Usually in life, words are just words. But in some people, we see wisdom words become a launching pad to greatness. This isn't a new concept, although it is too often hidden from the population. Perhaps hidden is not the correct word. Maybe overshadowed would explain the lack of recognition more accurately.
I've always felt that there is a certain "next step" that follows the drive to seek more knowledge. At least among people who carry the vital personal characteristics that bring wisdom words to a position of strength and creativity, rather than just letters on a page or noise from a direction-less voice.
In this page we'll give you some ideas about the incredible value and potential available when we move from a point of knowledge to a level where our wisdom words inspire greatness from other people.
* Servant Leadership
In the paragraphs that follow, we'll brings these wisdom words to life and to action that serves the greater good.
In his classic book, "The 8th Habit," Stephen Covey writes, "The technology for the Hunter-Gatherer Age was symbolized by the bow and arrow; the Agricultural Age, by farm equipment; the Industrial Age, by the factory, the Information/Knowledge Worker Age, by a human being; the Age Of Wisdom, by a compass, which signifies the power to choose our direction and purpose and obey the natural laws or principles (magnetic north) that never change and that are universal, timeless, and self-evident."
We've written about character traits and about various levels of leadership in other pages at books-empower.com. I believe the true meaning of wisdom comes from taking those two ideas and building to the next level.
It is the most difficult step because it requires us to look deeper and challenge ourselves to stretch farther and trust more than we ever have in the past. It is this requirement that makes the process of how to develop wisdom too much for some to tackle.
I think part of this challenge is the seemingly constant pull from the fast-paced world to seek shortcuts, to look for ways to circumvent the process and for methods of stepping over someone else to advance ourselves.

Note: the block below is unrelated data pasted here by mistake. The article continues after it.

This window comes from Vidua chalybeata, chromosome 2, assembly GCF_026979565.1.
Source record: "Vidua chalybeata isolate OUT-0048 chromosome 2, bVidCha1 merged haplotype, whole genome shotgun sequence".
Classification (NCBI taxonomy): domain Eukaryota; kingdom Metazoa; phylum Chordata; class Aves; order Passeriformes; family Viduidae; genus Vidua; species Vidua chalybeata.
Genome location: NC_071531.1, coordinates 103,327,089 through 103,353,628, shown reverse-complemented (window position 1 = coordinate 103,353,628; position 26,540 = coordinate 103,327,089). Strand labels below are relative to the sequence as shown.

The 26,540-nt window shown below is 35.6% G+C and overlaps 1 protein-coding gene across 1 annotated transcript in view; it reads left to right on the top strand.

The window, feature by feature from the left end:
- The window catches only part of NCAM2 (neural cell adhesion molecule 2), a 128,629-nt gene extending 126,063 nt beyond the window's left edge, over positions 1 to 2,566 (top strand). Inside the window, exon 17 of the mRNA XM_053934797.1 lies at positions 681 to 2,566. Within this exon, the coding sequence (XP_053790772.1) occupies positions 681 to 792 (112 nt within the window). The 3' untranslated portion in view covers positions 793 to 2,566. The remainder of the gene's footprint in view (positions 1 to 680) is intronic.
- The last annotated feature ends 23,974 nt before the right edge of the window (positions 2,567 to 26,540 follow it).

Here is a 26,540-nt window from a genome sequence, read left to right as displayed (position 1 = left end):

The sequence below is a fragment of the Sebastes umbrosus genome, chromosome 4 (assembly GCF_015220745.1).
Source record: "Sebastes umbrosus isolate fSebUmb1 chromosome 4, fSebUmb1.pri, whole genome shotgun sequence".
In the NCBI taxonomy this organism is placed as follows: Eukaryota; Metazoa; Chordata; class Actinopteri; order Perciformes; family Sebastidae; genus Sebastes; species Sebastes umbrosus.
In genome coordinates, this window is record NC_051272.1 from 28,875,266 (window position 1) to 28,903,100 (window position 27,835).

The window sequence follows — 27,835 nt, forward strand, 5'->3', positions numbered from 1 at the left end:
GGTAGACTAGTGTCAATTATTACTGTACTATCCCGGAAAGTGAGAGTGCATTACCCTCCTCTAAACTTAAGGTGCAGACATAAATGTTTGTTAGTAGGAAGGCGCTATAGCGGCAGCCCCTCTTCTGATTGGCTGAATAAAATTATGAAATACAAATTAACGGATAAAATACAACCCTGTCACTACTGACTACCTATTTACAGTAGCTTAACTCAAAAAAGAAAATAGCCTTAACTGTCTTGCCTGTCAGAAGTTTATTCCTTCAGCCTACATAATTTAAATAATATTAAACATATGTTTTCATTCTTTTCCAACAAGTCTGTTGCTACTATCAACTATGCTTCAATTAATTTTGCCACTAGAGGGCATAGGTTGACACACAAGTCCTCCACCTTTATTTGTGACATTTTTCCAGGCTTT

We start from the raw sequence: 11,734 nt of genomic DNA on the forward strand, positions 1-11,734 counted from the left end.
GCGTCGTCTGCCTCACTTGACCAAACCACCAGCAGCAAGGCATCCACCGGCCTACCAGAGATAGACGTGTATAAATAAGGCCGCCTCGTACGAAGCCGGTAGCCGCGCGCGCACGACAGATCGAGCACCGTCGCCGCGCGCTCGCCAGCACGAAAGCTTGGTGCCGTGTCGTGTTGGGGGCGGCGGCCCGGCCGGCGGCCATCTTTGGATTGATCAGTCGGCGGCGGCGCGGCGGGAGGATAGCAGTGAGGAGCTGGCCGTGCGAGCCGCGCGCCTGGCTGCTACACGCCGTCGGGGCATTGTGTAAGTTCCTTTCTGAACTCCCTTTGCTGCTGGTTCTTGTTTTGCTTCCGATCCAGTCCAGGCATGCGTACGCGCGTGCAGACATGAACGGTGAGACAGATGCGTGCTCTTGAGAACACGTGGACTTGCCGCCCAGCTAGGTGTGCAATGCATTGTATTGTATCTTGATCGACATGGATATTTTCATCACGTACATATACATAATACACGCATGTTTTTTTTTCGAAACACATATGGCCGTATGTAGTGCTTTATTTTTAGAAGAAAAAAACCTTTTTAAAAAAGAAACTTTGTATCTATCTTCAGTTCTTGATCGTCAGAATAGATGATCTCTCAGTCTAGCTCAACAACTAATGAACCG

And I think the challenge of looking within ourselves to recognize that the more we know, the more we realize how much we don't really know, is not a comforting feeling. Part of that shortcut process means that if something isn't comfortable, we can just skip it.
To bring wisdom words to the level of action steps, we need to embrace the process and make the transition from transferring the acquisition of knowledge to making every decision based on a moral compass that tells us to do what is right, because it is right.
In the "The 8th Habit," Dr. Covey expands on this idea in a much better way than I do. And that is a core principle in this process of making wisdom words more than just words. One definition of wisdom is understanding where we have shortcomings and allowing the skills of someone else to help bring the message home. After all, the goal is to make a positive difference, not to scoop up personal accolades.
He writes, "As your knowledge increases, what happens to your ignorance? It obviously becomes larger, or at least your awareness of your ignorance becomes larger. So the more you know, the more you realize you don't know.
What if you were trying to serve purposes greater than your knowledge-greater than your comfort zone? This would create genuine humility and a desire to draw upon help from others-from a partnership or team."
So another way to use the power of wisdom words is to realize that while knowledge is important, the ability to recognize where we need to put the value of the accomplishment above personal reward, is a living example of wisdom.